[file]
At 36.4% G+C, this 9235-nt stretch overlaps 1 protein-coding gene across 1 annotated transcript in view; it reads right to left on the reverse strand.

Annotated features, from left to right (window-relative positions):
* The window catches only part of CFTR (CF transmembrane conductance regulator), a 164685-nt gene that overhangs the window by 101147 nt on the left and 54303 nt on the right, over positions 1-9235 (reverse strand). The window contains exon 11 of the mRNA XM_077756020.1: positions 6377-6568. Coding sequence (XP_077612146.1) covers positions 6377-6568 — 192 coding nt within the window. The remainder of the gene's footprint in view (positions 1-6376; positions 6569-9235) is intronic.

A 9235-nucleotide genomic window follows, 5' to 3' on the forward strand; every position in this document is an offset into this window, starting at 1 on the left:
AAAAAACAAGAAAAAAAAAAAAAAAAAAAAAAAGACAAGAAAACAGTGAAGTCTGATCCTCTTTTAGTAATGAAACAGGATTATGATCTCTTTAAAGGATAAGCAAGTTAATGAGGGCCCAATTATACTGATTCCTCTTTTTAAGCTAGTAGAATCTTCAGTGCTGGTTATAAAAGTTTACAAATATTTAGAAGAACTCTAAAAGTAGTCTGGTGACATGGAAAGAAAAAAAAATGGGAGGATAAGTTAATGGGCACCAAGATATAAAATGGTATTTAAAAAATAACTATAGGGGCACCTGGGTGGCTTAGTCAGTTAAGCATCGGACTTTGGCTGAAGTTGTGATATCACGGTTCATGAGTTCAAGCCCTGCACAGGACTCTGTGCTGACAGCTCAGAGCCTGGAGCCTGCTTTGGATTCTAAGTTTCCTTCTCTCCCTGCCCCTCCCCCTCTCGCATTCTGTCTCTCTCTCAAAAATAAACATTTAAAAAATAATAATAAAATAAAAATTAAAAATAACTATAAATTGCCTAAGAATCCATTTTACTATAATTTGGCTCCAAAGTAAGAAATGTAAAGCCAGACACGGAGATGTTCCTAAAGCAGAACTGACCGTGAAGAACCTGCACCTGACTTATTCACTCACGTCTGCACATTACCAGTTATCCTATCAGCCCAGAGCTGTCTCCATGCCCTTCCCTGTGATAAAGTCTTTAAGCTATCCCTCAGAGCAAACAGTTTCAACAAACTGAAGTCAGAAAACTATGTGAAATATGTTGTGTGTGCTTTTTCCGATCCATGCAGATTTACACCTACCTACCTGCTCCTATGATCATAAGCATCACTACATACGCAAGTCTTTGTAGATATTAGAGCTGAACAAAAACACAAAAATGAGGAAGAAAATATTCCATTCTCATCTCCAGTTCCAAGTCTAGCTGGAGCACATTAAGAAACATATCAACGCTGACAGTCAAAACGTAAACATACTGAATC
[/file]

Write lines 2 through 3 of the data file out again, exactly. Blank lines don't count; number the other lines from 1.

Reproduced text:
Annotated features, from left to right (window-relative positions):
* The window catches only part of CFTR (CF transmembrane conductance regulator), a 164685-nt gene that overhangs the window by 101147 nt on the left and 54303 nt on the right, over positions 1-9235 (reverse strand). The window contains exon 11 of the mRNA XM_077756020.1: positions 6377-6568. Coding sequence (XP_077612146.1) covers positions 6377-6568 — 192 coding nt within the window. The remainder of the gene's footprint in view (positions 1-6376; positions 6569-9235) is intronic.